XIV
PREFACE
to an approach close to the original one of Bender and Aschbacher, for the sake of
efficiency.
Chapter 3 is devoted to five "p-component pre-uniqueness theorems", Theorems
PU1-PU5. The common theme is a maximal subgroup M which has a p-component
K such that the centralizer W of KjOv (K) has p-rank at least 2 and such that
CG(V) M for every non-identity p-element of W. This type of situation will
arise typically when K is maximal in some ordering on the set of p-components of
centralizers of p-elements of G, and the p'-cores
O
P
/(GG(X)) , X
G W, have already
been assembled, for example by the signalizer functor method or by an assumption
that they are trivial. The generic conclusion is that M is a strongly p-embedded
subgroup of G, which yields an immediate contradiction if p = 2. When p is odd
and the DC-proper simple group G has even type, it will later be shown that again G
does not exist. Thus the eventual import of Chapter 3 will be to establish in general
that maximal p-components of centralizers of p-elements have centralizers of p-rank
1. (Of course there are counterexamples to this statement, for example when p = 2
and G is an alternating group.) Historically results of this type were established
first for p = 2 by Powell and Thwaites, whose ideas are incorporated into Section
17 of Chapter 3. Shortly thereafter, Aschbacher proved his Component Theorem, a
more definitive version for p = 2. Robert Gilman gave a somewhat different proof
of Aschbacher's result. Many of the ideas of Aschbacher and Gilman also appear
here, but some of their delicate analysis is replaced by a detailed consideration of
DC-groups. The results proved here are new in the case that p is odd. We remark
that in the proof of the first major pre-uniqueness theorem, Theorem PUi, the
case p = 2 is handled fairly quickly thanks to Aschbacher's criterion for a strongly
embedded subgroup (Theorem ZD). Thus in Sections 7-15 of Chapter 3 the prime
p is odd.
The structure and embedding of p-component uniqueness subgroups when p = 2
and K has 2-rank one is somewhat exceptional. In particular the main assertion of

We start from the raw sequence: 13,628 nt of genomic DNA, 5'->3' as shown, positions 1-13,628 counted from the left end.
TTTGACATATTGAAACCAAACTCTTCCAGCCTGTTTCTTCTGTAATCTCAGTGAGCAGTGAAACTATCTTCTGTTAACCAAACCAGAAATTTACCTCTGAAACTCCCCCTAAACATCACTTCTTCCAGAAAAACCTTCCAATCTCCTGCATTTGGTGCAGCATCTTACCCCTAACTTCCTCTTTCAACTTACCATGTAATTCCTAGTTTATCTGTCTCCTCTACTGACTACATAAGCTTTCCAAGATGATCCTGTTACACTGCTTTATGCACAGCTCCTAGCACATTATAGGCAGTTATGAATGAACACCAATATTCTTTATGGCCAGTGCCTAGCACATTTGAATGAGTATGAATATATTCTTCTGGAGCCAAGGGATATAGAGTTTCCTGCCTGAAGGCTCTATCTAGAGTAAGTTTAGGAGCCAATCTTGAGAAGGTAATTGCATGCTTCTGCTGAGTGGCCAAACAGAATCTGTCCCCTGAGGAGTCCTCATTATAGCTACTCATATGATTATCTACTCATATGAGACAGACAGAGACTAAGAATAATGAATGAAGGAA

Theorem PU4, that terminal components are standard, is not valid in this situa-
tion. In other words, K could commute elementwise with a conjugate. Historically
Aschbacher and Richard Foote were able to show that there could be only one
such conjugate, and we prove a similar result in Theorem PU5. Thanks are due to
Professor Foote, who suggested years ago that such a result ought to be simple to
prove.
As noted above, with the exception of Theorem ZD and its corollaries Theorems
SE and SZ, all the results are proved for a DC-proper simple group G. The proof
thus can and does rely heavily on the theory of almost simple DC-groups extablished
in pU]. Those DC-group properties essential for Chapters 2 and 3 are collected
in Chapter 4 of this volume and either extend or follow directly from the theory
presented in our preceding volume [IA] . A much briefer Chapter 1 similarly extends
our second volume [IQ] with some "general" (as opposed to DC-group theoretic)
results pertinent to our task. Notable here is some theory of permutation groups
underlying the proof of Theorem ZD.
In references (even within this volume), we shall specify the four chapters of
this volume as Hi, II2, II3 and II4, respectively.
We are grateful to Michael O'Nan for his assistance with the proof of Theorem
3.2 of Chapter 1; to Sergey Shpectorov for his enthusiastic support and constructive
comments during the preparation of Chapter 2; to Michael Aschbacher and Hel-
mut Bender for their support and helpful comments and suggestions; and to Inna
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